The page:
June 2023
Volume 64, Issue 8
Open Access
ARVO Annual Meeting Abstract  |   June 2023
Absence of Cone Photoreceptor Outer Segments in atf6-/- Anole Lizards – a New Research Model for Cone-Dystrophies
Author Affiliations & Notes
  • Heike Kroeger
    Cellular Biology, University of Georgia, Athens, Georgia, United States
  • Christina Sabin
    Neuroscience, University of Georgia, Athens, Georgia, United States
  • Jacob A. Holub
    Cellular Biology, University of Georgia, Athens, Georgia, United States
  • Douglas B. Menke
    Genetics, University of Georgia, Athens, Georgia, United States
  • James D Lauderdale
    Cellular Biology, University of Georgia, Athens, Georgia, United States
  • Footnotes
    Commercial Relationships   Heike Kroeger None; Christina Sabin None; Jacob Holub None; Douglas Menke None; James Lauderdale None
  • Footnotes
    Support  None
Investigative Ophthalmology & Visual Science June 2023, Vol.64, 3214. doi:
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      Heike Kroeger, Christina Sabin, Jacob A. Holub, Douglas B. Menke, James D Lauderdale; Absence of Cone Photoreceptor Outer Segments in atf6-/- Anole Lizards – a New Research Model for Cone-Dystrophies. Invest. Ophthalmol. Vis. Sci. 2023;64(8):3214.

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      © ARVO (1962-2015); The Authors (2016-present)

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Abstract

Purpose :
ATF6 is a transcription factor with essential roles in cell stress signaling, stem cell differentiation, and tissue development. The loss of ATF6 function mutation has been linked to the development of the hereditary color-blinding disease achromatopsia (ACHM). Using retinal organoids from patient-derived iPSCs, we identified that ATF6 signaling is essential for cone photoreceptor development, primarily impacting the outer segment (OS). Conversely, the lack of appropriate research models has limited our advancement to investigate the regulatory mechanism of ATF6 signaling during cone photoreceptor development, maturation, and function. We propose that the cone-rich and bi-foveated brown anole lizard presents a valuable research tool to investigate disease phenotypes of cone-dystrophies, such as ACHM.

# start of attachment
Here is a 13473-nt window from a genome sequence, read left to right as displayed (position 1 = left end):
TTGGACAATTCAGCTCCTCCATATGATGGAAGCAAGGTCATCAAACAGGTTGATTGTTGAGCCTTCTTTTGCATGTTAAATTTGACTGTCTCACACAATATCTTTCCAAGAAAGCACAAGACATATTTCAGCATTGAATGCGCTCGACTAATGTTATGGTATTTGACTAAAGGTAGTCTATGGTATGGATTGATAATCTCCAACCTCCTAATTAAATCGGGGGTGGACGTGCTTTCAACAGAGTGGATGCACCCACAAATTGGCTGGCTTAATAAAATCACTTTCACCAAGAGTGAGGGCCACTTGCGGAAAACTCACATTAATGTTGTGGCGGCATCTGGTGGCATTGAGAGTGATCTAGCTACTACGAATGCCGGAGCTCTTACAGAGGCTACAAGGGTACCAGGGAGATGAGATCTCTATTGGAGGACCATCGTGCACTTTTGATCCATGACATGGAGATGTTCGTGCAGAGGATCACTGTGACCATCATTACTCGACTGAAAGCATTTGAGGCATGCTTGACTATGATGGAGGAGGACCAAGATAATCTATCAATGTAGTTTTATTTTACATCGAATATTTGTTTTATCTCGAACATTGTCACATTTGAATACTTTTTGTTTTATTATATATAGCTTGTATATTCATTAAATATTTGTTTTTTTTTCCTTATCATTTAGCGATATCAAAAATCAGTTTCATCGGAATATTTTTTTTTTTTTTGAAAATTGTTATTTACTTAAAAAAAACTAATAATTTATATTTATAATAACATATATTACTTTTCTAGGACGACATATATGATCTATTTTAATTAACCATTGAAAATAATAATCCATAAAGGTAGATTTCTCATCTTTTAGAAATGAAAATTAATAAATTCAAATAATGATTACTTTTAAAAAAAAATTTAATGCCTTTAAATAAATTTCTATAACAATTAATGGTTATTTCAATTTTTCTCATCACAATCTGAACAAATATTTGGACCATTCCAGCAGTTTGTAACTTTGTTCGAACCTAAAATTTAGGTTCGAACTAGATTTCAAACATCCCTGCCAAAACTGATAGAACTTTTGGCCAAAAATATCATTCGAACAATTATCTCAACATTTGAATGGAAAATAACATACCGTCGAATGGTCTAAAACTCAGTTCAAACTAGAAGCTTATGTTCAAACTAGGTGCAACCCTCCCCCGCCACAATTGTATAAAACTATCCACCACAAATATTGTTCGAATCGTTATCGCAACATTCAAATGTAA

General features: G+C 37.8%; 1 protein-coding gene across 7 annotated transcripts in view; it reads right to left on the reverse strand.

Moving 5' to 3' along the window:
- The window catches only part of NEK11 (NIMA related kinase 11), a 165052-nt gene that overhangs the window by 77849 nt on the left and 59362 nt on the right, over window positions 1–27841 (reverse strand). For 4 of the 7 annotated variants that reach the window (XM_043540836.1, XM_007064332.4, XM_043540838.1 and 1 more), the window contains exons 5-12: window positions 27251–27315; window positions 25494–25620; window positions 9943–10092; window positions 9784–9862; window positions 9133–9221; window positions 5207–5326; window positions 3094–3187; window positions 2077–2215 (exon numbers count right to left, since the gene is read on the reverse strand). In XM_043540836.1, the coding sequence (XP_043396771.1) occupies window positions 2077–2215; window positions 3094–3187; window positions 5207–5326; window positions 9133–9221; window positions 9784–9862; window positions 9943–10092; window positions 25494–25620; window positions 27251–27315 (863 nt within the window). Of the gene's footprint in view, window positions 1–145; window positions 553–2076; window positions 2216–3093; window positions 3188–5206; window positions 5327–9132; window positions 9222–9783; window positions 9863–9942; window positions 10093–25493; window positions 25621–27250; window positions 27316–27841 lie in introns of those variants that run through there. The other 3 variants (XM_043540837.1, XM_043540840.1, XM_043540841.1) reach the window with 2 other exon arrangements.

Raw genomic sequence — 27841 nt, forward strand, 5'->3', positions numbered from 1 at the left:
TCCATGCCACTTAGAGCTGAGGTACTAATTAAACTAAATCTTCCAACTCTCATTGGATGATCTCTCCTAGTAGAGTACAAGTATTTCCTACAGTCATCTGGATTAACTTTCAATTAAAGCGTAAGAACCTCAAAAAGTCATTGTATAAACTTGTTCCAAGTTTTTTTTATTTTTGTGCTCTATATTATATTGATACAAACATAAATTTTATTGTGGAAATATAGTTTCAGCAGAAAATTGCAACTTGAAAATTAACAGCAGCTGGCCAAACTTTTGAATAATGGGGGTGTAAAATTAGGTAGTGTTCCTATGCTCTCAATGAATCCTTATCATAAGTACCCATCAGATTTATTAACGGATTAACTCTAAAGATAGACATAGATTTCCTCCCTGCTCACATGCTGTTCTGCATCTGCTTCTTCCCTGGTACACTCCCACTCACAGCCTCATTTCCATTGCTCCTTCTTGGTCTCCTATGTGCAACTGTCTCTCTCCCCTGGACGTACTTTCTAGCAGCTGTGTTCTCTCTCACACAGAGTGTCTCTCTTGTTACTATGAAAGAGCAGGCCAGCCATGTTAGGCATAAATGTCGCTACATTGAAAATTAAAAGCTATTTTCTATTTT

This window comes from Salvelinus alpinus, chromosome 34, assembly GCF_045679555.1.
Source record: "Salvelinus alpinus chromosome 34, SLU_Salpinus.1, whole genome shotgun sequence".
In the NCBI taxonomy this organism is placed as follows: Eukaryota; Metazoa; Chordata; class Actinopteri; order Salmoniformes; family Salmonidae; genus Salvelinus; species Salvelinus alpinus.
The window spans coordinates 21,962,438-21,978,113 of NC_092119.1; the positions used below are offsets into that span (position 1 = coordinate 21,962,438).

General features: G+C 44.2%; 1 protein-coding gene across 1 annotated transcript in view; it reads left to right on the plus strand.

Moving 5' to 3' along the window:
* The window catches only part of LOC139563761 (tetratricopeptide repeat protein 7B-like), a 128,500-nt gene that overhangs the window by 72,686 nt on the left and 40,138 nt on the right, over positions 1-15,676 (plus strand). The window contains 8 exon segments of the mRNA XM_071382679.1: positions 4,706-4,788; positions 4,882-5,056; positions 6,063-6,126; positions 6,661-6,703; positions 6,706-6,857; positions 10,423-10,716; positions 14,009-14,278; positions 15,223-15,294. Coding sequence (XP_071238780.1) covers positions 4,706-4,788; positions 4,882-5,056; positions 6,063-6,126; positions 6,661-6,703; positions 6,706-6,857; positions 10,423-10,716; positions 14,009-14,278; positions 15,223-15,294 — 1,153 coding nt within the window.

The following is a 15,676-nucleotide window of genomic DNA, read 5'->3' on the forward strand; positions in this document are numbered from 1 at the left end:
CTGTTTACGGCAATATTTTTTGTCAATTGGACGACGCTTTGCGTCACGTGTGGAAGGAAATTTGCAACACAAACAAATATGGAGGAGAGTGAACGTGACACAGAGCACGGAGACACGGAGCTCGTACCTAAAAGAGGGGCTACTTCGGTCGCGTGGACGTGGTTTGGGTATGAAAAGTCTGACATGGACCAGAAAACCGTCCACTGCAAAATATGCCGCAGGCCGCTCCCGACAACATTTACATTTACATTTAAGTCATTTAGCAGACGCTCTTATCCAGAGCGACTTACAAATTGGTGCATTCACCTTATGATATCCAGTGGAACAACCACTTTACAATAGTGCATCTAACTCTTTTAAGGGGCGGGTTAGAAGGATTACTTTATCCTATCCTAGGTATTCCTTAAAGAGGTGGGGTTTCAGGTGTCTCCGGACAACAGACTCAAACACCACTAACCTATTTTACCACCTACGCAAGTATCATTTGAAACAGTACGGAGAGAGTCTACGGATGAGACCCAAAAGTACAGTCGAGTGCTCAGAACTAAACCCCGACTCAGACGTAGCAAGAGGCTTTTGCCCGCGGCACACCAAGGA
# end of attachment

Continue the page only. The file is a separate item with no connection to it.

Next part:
Methods :
CRISPR-Cas9 technology was used to generate atf6-/- anole lizards by injecting unfertilized oocytes of adult lizards. Hatchling eyes were collected for molecular and histological analysis. Dehydrated paraffin-embedded tissue was prepared for H&E staining and confocal microscopy, visualizing morphological features and retinal-specific cell types, focusing on cone photoreceptors. Wildtype hatchlings were used as controls.

Results :
We identified that genetically engineered atf6-/- lizards harbor the same cellular phenotype as previously identified in our ATF6 ACHM patients and our ATF6-/- iPSC retinal organoid model. Using markers for M/L cone opsin, we identified the absence of cone photoreceptor OS as seen in our wildtype controls. H&E staining correlated to this finding showing a thinning of the OS of the photoreceptor layer and an overall smaller ocular size when compared to wildtype hatchlings.

Conclusions :
The cone-rich retina of the brown lizard is a novel research model to investigate cone-dystrophies, such as ATF6-associated ACHM, providing an opportunity to investigate OS formation and regeneration under the control of ATF6 signaling. A detailed transcriptome analysis will further reveal the ATF6-dependent regulation of cone photoreceptor OS formation. The lizard additionally presents an innovative translational research model allowing advanced research studies that foster future therapeutic applications for a wide variety of cone-dystrophies.

This abstract was presented at the 2023 ARVO Annual Meeting, held in New Orleans, LA, April 23-27, 2023.

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